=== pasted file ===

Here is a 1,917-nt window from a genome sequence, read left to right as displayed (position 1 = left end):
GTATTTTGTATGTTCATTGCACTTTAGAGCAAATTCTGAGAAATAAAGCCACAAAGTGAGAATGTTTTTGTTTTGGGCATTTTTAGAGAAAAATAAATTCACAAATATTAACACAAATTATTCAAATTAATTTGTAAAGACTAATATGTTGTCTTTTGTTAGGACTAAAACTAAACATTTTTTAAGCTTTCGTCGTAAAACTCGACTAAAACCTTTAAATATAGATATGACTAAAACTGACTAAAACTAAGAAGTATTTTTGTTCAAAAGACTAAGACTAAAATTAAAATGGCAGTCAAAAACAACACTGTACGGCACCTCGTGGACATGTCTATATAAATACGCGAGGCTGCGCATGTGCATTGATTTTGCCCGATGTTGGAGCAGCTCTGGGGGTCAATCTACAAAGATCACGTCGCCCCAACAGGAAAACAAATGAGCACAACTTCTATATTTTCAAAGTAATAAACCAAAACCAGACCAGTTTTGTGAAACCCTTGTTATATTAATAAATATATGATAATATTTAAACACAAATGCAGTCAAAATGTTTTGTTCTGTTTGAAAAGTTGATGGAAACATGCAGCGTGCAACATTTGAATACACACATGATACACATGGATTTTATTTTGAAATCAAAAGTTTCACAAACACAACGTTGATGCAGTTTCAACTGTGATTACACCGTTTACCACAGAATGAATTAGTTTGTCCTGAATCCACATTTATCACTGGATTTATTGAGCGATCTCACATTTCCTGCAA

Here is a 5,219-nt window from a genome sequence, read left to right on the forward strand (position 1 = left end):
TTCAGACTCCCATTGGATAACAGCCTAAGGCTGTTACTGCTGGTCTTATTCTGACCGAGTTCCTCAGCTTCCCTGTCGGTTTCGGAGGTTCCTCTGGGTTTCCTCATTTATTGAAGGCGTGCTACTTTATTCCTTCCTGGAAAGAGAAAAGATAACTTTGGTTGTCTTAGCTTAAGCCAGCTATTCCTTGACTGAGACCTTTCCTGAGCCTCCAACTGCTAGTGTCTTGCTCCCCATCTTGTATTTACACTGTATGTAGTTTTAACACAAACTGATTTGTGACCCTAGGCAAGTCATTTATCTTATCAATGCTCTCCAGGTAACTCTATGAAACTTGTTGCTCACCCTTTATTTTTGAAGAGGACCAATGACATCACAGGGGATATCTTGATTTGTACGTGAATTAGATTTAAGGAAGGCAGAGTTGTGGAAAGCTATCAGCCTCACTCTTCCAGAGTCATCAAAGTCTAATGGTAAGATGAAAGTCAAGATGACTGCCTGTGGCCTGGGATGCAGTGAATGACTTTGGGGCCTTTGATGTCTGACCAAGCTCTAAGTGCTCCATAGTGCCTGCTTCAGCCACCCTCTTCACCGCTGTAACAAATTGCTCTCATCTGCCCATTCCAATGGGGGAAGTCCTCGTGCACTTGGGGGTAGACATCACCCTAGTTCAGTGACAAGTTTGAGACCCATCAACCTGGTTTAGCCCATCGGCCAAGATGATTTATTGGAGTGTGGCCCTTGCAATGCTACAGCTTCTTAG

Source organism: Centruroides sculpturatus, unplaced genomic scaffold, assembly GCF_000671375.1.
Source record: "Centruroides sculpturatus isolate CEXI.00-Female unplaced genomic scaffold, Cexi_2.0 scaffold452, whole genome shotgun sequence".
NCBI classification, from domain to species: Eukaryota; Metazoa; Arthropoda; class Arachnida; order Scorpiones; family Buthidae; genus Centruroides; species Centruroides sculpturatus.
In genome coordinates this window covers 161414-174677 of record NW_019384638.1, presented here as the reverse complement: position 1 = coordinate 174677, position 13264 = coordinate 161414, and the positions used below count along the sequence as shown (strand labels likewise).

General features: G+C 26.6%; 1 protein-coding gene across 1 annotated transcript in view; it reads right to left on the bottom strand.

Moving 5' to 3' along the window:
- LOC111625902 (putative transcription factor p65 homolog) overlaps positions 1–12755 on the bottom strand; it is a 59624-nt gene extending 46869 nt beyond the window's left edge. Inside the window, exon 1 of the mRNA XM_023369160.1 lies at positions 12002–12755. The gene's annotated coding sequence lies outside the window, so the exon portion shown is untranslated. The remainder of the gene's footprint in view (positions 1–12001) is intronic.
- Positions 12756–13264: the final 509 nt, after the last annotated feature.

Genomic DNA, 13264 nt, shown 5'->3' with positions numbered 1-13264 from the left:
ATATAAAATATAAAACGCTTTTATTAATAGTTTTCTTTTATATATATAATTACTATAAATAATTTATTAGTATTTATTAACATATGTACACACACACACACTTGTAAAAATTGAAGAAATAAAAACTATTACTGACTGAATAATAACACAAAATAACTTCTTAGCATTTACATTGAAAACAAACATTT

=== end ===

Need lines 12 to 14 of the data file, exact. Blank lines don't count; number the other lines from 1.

- Positions 12756–13264: the final 509 nt, after the last annotated feature.

Genomic DNA, 13264 nt, shown 5'->3' with positions numbered 1-13264 from the left:
ATATAAAATATAAAACGCTTTTATTAATAGTTTTCTTTTATATATATAATTACTATAAATAATTTATTAGTATTTATTAACATATGTACACACACACACACTTGTAAAAATTGAAGAAATAAAAACTATTACTGACTGAATAATAACACAAAATAACTTCTTAGCATTTACATTGAAAACAAACATTT